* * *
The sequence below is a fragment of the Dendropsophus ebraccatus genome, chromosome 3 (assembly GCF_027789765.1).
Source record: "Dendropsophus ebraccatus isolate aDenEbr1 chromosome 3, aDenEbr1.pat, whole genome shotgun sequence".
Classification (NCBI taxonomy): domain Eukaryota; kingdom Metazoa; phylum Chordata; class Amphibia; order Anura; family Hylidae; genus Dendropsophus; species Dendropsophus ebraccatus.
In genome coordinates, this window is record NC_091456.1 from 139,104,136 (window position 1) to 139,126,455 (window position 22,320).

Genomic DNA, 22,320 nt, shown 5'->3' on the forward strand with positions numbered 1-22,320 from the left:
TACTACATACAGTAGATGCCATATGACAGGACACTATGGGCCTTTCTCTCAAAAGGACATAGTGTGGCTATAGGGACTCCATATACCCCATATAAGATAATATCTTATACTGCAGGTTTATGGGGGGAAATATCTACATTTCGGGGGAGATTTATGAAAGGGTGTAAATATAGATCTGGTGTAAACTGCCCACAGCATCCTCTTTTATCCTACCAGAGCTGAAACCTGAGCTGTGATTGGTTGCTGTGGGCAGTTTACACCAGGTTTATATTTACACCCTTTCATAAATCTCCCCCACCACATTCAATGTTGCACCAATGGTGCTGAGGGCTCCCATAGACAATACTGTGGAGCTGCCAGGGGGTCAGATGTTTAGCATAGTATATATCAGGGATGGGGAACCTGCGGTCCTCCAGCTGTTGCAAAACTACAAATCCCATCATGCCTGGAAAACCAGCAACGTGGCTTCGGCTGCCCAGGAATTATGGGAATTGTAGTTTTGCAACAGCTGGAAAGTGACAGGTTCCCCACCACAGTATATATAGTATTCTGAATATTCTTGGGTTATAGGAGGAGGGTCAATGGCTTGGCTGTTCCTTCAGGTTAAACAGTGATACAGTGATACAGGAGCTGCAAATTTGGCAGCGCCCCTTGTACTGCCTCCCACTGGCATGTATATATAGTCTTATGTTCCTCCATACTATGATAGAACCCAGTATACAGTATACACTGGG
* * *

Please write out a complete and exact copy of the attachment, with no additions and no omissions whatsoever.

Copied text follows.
The sequence below is a fragment of the Dendropsophus ebraccatus genome, chromosome 3 (assembly GCF_027789765.1).
Source record: "Dendropsophus ebraccatus isolate aDenEbr1 chromosome 3, aDenEbr1.pat, whole genome shotgun sequence".
Classification (NCBI taxonomy): domain Eukaryota; kingdom Metazoa; phylum Chordata; class Amphibia; order Anura; family Hylidae; genus Dendropsophus; species Dendropsophus ebraccatus.
In genome coordinates, this window is record NC_091456.1 from 139,104,136 (window position 1) to 139,126,455 (window position 22,320).

Genomic DNA, 22,320 nt, shown 5'->3' on the forward strand with positions numbered 1-22,320 from the left:
TACTACATACAGTAGATGCCATATGACAGGACACTATGGGCCTTTCTCTCAAAAGGACATAGTGTGGCTATAGGGACTCCATATACCCCATATAAGATAATATCTTATACTGCAGGTTTATGGGGGGAAATATCTACATTTCGGGGGAGATTTATGAAAGGGTGTAAATATAGATCTGGTGTAAACTGCCCACAGCATCCTCTTTTATCCTACCAGAGCTGAAACCTGAGCTGTGATTGGTTGCTGTGGGCAGTTTACACCAGGTTTATATTTACACCCTTTCATAAATCTCCCCCACCACATTCAATGTTGCACCAATGGTGCTGAGGGCTCCCATAGACAATACTGTGGAGCTGCCAGGGGGTCAGATGTTTAGCATAGTATATATCAGGGATGGGGAACCTGCGGTCCTCCAGCTGTTGCAAAACTACAAATCCCATCATGCCTGGAAAACCAGCAACGTGGCTTCGGCTGCCCAGGAATTATGGGAATTGTAGTTTTGCAACAGCTGGAAAGTGACAGGTTCCCCACCACAGTATATATAGTATTCTGAATATTCTTGGGTTATAGGAGGAGGGTCAATGGCTTGGCTGTTCCTTCAGGTTAAACAGTGATACAGTGATACAGGAGCTGCAAATTTGGCAGCGCCCCTTGTACTGCCTCCCACTGGCATGTATATATAGTCTTATGTTCCTCCATACTATGATAGAACCCAGTATACAGTATACACTGGG